Aluminum glut no bar to gains as Barclays says sell

Rusal’s Profit

United Co. Rusal, the world’s largest producer, will report an almost threefold gain in profit to $957.4 million next year, according to the mean of 14 estimates. Shares of the Moscow- based company will advance 11 percent to HK$5.46 in 12 months, according to the average of 18 predictions. Rusal’s costs per ton are $1,936, it said in a presentation Nov. 12.

Some smelters’ margins are being squeezed by rising energy prices, which Bloomberg Industries estimates account for about 26 percent of production costs. Brent, Europe’s benchmark crude oil grade, averaged a record $111.67 a barrel this year and natural-gas futures jumped 12 percent in New York.

Producers using coal-fired power generation may do better after prices for the fuel dropped 24 percent this year in the north-east Chinese port of Qinhuangdao, according todata from IHS McCloskey. About 85 percent of Chinese production uses power derived from coal, according to Wood Mackenzie Ltd., and the nation accounts for 45 percent of global output.

Car Sales

Stronger demand may help ease the glut. Transportation accounts for 25 percent of consumption and construction 24 percent, according to CRU, a London-based researcher. Global car sales will rise 2.5 percent to a record 82.77 million units next year, says LMC Automotive Ltd., a researcher in Oxford, England. An average car has about 140 kilograms (309 pounds) of aluminum, according to the European Aluminum Association.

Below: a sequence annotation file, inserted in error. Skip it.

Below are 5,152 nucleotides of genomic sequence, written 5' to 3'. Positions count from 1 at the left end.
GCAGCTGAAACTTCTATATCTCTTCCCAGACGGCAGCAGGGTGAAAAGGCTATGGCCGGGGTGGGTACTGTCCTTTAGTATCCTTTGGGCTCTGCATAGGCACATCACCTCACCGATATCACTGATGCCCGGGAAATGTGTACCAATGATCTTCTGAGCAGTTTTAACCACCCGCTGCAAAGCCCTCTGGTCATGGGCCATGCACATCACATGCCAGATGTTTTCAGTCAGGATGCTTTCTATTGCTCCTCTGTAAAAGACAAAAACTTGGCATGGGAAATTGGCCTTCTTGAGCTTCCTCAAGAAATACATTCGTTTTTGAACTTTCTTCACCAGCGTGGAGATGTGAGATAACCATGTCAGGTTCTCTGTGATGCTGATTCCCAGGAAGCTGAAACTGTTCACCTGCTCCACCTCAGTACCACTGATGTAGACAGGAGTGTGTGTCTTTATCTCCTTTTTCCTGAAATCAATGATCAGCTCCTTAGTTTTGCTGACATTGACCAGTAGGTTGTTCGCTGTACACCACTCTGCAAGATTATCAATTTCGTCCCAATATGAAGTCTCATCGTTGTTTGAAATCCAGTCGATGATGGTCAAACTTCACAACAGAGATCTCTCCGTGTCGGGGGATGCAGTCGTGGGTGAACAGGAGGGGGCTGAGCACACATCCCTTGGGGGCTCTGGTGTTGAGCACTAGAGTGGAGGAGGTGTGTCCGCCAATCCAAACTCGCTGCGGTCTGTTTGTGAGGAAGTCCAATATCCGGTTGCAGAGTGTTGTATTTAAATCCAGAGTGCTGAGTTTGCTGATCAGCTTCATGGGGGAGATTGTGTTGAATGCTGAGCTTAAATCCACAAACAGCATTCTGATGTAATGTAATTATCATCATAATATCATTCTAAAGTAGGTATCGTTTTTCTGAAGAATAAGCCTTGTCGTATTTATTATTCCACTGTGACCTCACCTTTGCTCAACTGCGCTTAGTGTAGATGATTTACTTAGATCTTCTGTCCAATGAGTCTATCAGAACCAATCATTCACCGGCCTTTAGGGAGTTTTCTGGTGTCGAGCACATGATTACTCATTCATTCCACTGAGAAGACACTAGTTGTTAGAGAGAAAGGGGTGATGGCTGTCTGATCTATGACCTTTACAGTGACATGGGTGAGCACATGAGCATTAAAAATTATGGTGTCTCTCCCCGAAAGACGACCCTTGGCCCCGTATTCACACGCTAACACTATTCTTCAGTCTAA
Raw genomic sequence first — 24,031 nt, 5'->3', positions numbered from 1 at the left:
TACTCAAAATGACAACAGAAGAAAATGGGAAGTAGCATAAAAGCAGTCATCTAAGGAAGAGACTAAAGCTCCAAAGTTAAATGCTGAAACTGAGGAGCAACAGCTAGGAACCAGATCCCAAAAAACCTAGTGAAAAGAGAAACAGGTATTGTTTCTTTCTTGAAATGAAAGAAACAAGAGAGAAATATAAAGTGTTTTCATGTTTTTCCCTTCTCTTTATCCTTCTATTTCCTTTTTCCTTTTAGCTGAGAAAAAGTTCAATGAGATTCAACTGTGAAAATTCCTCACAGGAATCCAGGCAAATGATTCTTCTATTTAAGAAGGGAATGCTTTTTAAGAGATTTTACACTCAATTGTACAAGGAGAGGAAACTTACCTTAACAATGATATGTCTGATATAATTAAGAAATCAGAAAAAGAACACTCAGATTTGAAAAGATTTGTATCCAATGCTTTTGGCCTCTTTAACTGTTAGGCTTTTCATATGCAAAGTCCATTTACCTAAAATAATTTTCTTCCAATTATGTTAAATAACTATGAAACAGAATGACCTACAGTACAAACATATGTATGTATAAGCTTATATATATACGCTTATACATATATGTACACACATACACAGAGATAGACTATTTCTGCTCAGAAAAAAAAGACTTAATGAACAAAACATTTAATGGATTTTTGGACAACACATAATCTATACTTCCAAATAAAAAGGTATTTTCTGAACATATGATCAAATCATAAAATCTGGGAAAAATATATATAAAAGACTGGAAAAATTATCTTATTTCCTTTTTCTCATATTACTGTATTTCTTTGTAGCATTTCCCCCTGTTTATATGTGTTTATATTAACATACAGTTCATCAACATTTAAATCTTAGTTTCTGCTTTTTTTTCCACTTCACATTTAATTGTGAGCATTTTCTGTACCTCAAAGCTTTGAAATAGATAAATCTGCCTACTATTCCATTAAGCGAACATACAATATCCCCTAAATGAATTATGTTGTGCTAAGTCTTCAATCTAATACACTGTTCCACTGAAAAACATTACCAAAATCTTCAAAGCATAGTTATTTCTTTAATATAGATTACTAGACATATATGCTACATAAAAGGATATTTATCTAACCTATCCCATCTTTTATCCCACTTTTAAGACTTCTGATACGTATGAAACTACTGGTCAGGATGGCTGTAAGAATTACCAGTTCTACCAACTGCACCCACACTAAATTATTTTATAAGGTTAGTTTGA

The International Monetary Fund expects global growth to advance to 3.6 percent in 2013, from 3.3 percent this year. The economy of the 17-nation euro area will expand again from the third quarter, based on the median of 30 economist estimates. China, the biggest aluminum consumer, will keep accelerating for at least the next two quarters, according to the forecasts.

“The market balances generally don’t matter,” said Michael Widmer, a London-based analyst at Bank of America. “What matters is what is happening on the LME. You just have to pay up for getting hold of the metal.”

Bloomberg News

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